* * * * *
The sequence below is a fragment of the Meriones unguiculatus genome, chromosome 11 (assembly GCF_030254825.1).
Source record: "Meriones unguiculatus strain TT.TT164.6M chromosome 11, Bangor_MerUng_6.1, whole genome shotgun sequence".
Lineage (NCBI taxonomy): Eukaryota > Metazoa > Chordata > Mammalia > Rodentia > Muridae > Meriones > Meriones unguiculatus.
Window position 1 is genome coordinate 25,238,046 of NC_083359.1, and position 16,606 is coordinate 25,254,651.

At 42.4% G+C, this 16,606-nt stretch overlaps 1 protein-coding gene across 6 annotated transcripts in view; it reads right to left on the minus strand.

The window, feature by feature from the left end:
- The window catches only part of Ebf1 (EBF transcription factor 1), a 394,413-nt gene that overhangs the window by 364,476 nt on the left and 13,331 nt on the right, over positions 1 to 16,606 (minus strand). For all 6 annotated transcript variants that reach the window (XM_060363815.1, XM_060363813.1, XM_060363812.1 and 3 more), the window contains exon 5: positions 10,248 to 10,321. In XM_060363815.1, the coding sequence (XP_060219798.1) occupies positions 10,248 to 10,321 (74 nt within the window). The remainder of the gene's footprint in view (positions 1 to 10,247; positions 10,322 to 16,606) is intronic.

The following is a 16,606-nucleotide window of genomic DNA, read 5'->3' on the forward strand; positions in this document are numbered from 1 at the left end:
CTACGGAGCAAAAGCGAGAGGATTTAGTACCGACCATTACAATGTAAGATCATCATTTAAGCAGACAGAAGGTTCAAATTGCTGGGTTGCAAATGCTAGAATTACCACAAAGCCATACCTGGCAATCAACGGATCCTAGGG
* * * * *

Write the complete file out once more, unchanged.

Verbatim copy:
The sequence below is a fragment of the Meriones unguiculatus genome, chromosome 11 (assembly GCF_030254825.1).
Source record: "Meriones unguiculatus strain TT.TT164.6M chromosome 11, Bangor_MerUng_6.1, whole genome shotgun sequence".
Lineage (NCBI taxonomy): Eukaryota > Metazoa > Chordata > Mammalia > Rodentia > Muridae > Meriones > Meriones unguiculatus.
Window position 1 is genome coordinate 25,238,046 of NC_083359.1, and position 16,606 is coordinate 25,254,651.

At 42.4% G+C, this 16,606-nt stretch overlaps 1 protein-coding gene across 6 annotated transcripts in view; it reads right to left on the minus strand.

The window, feature by feature from the left end:
- The window catches only part of Ebf1 (EBF transcription factor 1), a 394,413-nt gene that overhangs the window by 364,476 nt on the left and 13,331 nt on the right, over positions 1 to 16,606 (minus strand). For all 6 annotated transcript variants that reach the window (XM_060363815.1, XM_060363813.1, XM_060363812.1 and 3 more), the window contains exon 5: positions 10,248 to 10,321. In XM_060363815.1, the coding sequence (XP_060219798.1) occupies positions 10,248 to 10,321 (74 nt within the window). The remainder of the gene's footprint in view (positions 1 to 10,247; positions 10,322 to 16,606) is intronic.

The following is a 16,606-nucleotide window of genomic DNA, read 5'->3' on the forward strand; positions in this document are numbered from 1 at the left end:
CTACGGAGCAAAAGCGAGAGGATTTAGTACCGACCATTACAATGTAAGATCATCATTTAAGCAGACAGAAGGTTCAAATTGCTGGGTTGCAAATGCTAGAATTACCACAAAGCCATACCTGGCAATCAACGGATCCTAGGG